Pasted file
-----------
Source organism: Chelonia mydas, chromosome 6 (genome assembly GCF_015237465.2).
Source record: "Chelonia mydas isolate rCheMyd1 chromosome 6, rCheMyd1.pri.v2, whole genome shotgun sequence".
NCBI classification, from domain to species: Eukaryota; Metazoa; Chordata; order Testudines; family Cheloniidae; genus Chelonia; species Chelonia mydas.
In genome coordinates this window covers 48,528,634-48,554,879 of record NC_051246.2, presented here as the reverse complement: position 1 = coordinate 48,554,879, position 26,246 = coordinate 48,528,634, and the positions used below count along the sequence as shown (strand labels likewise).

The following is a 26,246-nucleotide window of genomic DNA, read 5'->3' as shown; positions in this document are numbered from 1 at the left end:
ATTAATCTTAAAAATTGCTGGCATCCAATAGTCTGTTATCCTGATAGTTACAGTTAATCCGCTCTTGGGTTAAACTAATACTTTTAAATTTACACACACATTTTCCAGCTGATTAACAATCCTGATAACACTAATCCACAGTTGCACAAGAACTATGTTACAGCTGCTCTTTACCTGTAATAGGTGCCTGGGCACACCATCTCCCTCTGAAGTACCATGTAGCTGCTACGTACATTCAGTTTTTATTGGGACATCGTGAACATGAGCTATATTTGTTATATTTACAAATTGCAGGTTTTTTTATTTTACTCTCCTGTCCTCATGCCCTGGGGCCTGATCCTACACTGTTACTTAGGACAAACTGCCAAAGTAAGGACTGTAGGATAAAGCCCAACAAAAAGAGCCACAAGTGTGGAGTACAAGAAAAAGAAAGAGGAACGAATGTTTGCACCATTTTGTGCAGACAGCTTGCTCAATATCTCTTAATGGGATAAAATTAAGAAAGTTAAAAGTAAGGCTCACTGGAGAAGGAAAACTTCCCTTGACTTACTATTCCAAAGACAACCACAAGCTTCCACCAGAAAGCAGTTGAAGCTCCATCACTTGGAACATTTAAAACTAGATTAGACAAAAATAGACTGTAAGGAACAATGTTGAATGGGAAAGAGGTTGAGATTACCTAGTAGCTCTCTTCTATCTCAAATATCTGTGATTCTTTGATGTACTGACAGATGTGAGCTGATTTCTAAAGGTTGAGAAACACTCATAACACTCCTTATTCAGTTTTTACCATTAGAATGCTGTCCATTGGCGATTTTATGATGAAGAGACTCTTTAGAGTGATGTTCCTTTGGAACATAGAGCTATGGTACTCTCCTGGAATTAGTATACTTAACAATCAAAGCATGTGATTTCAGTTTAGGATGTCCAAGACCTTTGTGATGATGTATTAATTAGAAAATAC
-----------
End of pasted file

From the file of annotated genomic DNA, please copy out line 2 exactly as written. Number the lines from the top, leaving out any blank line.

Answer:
Source record: "Chelonia mydas isolate rCheMyd1 chromosome 6, rCheMyd1.pri.v2, whole genome shotgun sequence".